9. Then the question is whether there was short-landing, if so, to the extent of 247.07 M.T. as claimed by the plaintiff. R. Srinivasan, District Manager, Food Corporation of India, who was then the Assistant Director in the office of the Regional Director (Food), Southern Region, Madras, was in charge of clearance of the suit cargo, and he has given evidence as P.W.2. David Mathan P.W.1 was the shed-master in the west quay of the Madras Port during the relevant period and it was in that quay the suit cargo was discharged. This witness as well as P.W.2 have spoken about the manner in which the cargo was discharged and ultimately taken delivery of by the plaintiff. Exhibit P-18 is the import application with certificate. This gives the details of the cargo discharged and taken delivery of by the plaintiff. Exhibit P-12 is the out-turn statement given by the Port Trust. This shows that the quantity manifested was 10491.686 M.T. and the quantity delivered was only 10,244.615 M.T. It is pointed out by the learned Counsel for the defendants that the outturn statement is not a statutory document and therefore, that cannot be relied on in the same way as tally sheets prepared at the time of the discharge of cargo. In this case no tally sheet was prepared because it is bulk cargo and only out-turn statement was given by the Port Trust. It is true that the preparation of the tally sheet is statutory obligation on the part of the Port Trust; but it is not so with regard to the out-turn statement. But in this case apart from the out-turn statement, the plaintiff has filed the import application with its certificate (Exhibit P-18) which shows the details of the goods discharged and taken delivery of. The evidence of P.W.s. 1 and 2 goes to show that the entire goods discharged from the vessel had been weighed by the Port Trust before the same was delivered to the plaintiff. Under these circumstances, there is no reason to disbelieve the plaintiff's case that only 10,244.615 M.T. was delivered.
10. It is suggested on behalf of the defendants that even in the process of discharge of the cargo from the vessel, there was chance of spillage and that might have resulted in the shortage. Even assuming that there would be some spillage, it is not possible to hold that 247 M.T. of ammonium sulphate would have been lost by such spillage.
11. There is also nothing to show that after the goods were discharged from the vessel and before the same was taken delivery of by the plaintiff, there was any loss. This is not a case where the goods were allowed to lie in the sheds of the Madras Port Trust for any length of time. The process of taking delivery of the goods was going on as the goods were being discharged from the vessel and as a matter of fact the delivery of the goods to the plaintiff was completed almost simultaneously with the discharge of the goods. The evidence discloses that while the discharge was completed on 8th September, 1965, the plaintiff took delivery of the entire quantum that was discharged by 9th September, 1965. Though it had been stated in the written statement that once the goods are off the ship's side, the liability of the carrier ceases, that was not the case put forward at the time of the trial. At the time of the trial it was not even suggested that there might have been any loss or damage to the cargo after it was landed and before: it was weighed by the Port Trust.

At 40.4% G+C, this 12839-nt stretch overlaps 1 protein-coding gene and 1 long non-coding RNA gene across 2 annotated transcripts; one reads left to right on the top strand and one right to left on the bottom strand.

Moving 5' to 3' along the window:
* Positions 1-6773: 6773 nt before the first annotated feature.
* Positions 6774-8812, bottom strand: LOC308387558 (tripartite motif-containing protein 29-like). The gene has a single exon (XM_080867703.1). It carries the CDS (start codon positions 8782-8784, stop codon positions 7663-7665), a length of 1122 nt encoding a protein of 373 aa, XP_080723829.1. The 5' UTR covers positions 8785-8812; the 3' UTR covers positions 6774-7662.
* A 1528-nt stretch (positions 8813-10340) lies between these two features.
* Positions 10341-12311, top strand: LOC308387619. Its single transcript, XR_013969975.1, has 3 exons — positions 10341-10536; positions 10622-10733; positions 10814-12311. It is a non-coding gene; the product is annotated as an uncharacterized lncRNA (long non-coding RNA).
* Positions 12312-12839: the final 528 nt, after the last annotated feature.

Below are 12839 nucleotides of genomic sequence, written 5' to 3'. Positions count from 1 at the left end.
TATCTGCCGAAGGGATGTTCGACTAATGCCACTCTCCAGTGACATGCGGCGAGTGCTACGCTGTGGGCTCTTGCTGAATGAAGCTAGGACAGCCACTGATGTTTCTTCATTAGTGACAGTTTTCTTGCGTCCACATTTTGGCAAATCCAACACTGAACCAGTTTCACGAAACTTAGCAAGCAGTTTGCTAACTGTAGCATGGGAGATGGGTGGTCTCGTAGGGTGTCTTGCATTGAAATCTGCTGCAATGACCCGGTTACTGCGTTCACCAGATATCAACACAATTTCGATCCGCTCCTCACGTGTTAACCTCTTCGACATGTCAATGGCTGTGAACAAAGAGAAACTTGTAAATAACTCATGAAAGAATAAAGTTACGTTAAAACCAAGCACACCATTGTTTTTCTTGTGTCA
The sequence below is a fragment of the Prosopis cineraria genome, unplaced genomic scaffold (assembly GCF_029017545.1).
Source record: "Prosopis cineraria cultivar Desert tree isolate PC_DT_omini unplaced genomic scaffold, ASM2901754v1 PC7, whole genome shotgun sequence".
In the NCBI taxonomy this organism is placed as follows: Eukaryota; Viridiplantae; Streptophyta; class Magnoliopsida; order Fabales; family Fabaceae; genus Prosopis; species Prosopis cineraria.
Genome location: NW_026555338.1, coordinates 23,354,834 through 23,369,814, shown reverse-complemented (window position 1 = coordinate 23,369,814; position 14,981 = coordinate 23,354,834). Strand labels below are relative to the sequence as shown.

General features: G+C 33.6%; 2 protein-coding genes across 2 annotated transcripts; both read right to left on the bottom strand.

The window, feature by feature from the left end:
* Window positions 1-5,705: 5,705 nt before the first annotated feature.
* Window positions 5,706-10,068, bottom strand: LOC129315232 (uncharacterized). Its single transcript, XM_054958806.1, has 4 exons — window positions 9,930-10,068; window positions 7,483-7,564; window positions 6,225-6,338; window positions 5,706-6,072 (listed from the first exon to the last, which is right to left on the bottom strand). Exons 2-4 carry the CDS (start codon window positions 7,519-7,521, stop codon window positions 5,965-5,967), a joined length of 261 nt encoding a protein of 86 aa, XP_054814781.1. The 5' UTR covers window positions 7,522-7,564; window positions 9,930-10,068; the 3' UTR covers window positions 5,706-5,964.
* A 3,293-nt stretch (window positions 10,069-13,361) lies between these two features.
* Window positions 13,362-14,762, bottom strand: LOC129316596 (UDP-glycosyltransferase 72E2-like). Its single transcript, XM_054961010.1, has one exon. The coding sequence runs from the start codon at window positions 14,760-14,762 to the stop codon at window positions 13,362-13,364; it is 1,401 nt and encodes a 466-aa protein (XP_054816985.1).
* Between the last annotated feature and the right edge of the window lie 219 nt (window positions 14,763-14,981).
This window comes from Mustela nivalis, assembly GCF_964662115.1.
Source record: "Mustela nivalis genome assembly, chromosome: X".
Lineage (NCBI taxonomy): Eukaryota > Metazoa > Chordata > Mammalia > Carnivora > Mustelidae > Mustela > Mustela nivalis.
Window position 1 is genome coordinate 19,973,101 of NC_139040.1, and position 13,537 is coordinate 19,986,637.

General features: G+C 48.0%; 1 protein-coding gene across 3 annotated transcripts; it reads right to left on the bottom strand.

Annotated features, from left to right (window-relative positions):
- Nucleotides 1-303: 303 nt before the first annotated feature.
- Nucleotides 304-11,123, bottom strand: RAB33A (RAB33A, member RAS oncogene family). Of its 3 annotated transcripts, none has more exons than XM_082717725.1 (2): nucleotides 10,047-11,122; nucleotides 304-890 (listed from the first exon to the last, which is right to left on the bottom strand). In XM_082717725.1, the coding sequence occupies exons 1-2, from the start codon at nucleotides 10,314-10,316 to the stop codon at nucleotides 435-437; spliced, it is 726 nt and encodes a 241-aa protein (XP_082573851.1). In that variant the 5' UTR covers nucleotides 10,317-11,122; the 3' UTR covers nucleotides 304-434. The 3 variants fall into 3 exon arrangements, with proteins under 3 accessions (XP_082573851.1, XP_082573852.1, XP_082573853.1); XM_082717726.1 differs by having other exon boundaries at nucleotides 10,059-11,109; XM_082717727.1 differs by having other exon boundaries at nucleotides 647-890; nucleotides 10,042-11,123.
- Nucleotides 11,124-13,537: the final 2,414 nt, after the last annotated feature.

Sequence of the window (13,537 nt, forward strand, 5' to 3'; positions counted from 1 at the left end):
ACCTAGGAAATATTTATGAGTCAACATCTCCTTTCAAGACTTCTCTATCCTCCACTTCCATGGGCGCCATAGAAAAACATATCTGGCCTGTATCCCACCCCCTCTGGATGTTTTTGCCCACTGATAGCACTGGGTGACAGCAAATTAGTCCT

12. There is nothing to show that the shortage was due to any inherent vice in the goods. Even as per the averments in the written statement the cargo, namely, ammonium sulphate is likely to disintegrate only in damp atmosphere. It is not stated in the written statement that in any event the cargo is likely to disintegrate after a particular period. The written statement further suggests that it was possible that a portion of the cargo had disintegrated (watered down) due to the fact that it was exposed to dampness as a result of heavy weather experienced during the voyage. In this statement there is an admission that during voyage the cargo became damp and that might be the reason for the shortage. It is certainly a reason for the shortage. It is certainly the duty of the carrier to see that the cargo is not exposed to dampness. Of course, if such dampness is as a result of perils of sea or act of God, the carrier can escape liability. But there is nothing on record to show that this exposure of the cargo to dampness was as a result of circumstances beyond the control of the carrier. Though it is stated in the pleadings that there was heavy weather during voyage and that a protest to that effect had been made by the Master of the ship, no attempt has been made to prove this averment. Further, I am of the view that heavy weather cannot be equated to perils of sea or act of God because that is only a normal incident of sea voyage. Under these circumstances, I think even on the defendants' own showing it must be, held that the cargo had been exposed to damp atmosphere during voyage. The averment in the written statement that on the ship being berthed at Madras Port and before the cargo was discharged there was a hatch survey and that revealed that the holds of the ship were intact has again not been proved. For reasons best known to themselves the defendants have not chosen to file the hatch survey report. Therefore, one does not know whether the holds had been properly and securely closed during voyage and whether they were intact when the ship berthed at Madras Port. As pointed out by Carver, the common law with regard to the liability of a public carrier of goods, is strict, and apart from express contract he is, with certain exceptions, absolutely responsible for the safety of the goods while they remain in his hands as carrier. Lord Wright, delivering the judgment of the Privy Council in Paterson Steamships v. Canadian Wheat (1934) A.C. 538. said:
At common law, he was called an insurer, that is, he was absolutely responsible for delivery in like order and condition at the destination of the goods bailed to him for carriage. He could avoid liability for loss or damage only by showing that the loss was due to the act of God or the King's enemies.